On his blog (in Swedish), Dick Erixon writes about a speech held by the Dutch prime minister, Jan Peter Balkende. In the speech, held in the European Parliament, Mr Balkende describes a honest and surprisingly insightful analysis of why the Dutch voters rejected the constitutional treaty. In essence: it didn’t provide any limits on EU power. He also presented four points, which he feels are necessary for the Dutch people to agree to a revised treaty. I translate from Mr Erixon’s blog.
1. Remove everything that by name and form is reminiscent of a constitution. Treaties should be concerned with particular issues.
2. Give the national parliaments greater influence over EU policy. National parliaments should vote on any EU treaty and if more than half of them rejects it, the treaty will not pass. This would make the EU more democratic.
3. To increase efficiency there should be more of majority decisions and less vetoes. This, however, requires that the areas that the EU can make policy on is limited, in order to assure national sovereignty.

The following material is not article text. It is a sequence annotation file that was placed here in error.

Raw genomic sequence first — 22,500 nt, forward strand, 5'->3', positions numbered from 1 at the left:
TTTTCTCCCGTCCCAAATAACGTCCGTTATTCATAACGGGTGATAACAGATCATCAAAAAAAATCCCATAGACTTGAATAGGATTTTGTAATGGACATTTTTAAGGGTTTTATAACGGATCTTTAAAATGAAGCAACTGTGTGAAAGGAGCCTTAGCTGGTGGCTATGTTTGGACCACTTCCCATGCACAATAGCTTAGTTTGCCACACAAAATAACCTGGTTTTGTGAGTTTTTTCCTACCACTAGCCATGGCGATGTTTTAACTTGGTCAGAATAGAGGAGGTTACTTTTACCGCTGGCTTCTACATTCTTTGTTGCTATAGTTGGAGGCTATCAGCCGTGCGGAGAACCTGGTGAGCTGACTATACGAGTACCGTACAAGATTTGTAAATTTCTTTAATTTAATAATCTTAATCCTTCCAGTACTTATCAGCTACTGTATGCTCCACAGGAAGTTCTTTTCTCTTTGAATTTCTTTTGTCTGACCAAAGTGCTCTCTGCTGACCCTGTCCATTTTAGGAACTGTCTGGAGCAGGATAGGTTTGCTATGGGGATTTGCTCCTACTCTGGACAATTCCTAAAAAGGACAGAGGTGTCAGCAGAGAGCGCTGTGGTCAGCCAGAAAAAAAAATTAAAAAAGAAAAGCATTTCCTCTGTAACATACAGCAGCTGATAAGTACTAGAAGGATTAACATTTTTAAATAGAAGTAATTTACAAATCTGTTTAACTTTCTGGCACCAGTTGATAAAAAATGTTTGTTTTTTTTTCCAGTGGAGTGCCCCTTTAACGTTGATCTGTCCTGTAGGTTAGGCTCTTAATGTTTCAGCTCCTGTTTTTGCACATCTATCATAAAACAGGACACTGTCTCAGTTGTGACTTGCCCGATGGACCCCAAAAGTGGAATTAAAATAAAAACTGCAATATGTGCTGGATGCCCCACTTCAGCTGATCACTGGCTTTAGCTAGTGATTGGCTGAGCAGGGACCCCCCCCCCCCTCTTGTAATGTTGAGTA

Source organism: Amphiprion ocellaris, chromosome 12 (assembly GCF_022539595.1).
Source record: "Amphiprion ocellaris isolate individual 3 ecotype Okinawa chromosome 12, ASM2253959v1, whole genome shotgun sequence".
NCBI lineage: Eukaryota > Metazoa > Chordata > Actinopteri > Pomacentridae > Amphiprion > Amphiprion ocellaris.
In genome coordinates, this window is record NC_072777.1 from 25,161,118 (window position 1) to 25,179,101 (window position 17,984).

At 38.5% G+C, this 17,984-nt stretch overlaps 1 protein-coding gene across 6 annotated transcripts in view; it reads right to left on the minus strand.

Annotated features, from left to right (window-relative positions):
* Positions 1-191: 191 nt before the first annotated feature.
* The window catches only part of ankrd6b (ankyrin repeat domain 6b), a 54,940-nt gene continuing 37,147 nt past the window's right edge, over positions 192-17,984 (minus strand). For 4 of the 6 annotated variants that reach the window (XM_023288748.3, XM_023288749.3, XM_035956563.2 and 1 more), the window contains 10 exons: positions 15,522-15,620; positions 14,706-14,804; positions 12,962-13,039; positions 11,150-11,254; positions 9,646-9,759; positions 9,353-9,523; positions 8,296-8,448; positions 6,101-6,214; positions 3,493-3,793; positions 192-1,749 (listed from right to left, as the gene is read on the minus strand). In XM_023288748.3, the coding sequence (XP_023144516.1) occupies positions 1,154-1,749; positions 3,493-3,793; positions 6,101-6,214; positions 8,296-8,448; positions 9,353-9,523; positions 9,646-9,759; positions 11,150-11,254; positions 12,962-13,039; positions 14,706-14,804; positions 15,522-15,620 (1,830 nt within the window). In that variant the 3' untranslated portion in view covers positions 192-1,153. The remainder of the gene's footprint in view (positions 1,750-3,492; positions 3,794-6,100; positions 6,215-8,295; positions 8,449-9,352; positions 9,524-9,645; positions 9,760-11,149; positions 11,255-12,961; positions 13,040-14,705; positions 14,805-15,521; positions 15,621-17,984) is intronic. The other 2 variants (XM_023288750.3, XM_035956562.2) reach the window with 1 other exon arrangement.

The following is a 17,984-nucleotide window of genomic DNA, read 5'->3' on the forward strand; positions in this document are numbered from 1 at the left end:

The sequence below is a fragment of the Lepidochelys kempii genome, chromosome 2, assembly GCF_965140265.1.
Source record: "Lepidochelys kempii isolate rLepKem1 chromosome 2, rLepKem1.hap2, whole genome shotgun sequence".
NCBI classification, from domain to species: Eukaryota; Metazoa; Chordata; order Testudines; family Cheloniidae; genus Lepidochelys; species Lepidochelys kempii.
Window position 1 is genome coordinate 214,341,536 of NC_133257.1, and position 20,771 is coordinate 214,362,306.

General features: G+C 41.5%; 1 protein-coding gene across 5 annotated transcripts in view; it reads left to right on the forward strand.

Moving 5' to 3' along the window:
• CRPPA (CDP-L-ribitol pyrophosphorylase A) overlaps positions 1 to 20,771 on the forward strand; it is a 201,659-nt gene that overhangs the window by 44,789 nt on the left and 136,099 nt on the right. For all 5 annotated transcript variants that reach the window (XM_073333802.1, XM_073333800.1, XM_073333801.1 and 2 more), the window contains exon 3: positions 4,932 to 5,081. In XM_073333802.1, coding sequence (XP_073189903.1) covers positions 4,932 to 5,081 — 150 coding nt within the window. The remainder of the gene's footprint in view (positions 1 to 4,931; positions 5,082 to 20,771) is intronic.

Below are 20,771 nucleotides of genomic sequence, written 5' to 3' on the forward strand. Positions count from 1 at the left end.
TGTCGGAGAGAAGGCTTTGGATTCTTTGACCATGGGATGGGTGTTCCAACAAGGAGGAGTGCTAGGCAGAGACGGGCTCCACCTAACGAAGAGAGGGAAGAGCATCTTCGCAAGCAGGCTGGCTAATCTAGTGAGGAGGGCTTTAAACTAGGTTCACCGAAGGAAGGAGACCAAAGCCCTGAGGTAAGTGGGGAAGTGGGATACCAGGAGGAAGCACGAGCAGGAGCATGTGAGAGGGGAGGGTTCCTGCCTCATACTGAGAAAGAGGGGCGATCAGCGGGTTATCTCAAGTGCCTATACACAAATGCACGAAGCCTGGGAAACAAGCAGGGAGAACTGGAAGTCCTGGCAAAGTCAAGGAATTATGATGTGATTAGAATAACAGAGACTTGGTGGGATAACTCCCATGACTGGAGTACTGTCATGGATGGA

4. The criteria for admitting new members should be explicitly mentioned in the treaties.
This seems like a step in the right direction. Whether it is actually plausible, however, might be doubtful. It is not likely to be well received in Brussels.
Personally I would also like to see the EU Parliament entirely dismantled. Given the extremely low voter turnout its democratic validity is doubtful, and it contains too many politicians that need to make themselves known to the public for anything good to come out of it. If it was replaced by votes in the national parliaments, which people at least sometimes knows at least something about, that would probably make for fewer silly and hurtful policies.
It will be interesting to see if any other political leaders support Mr Balkende.
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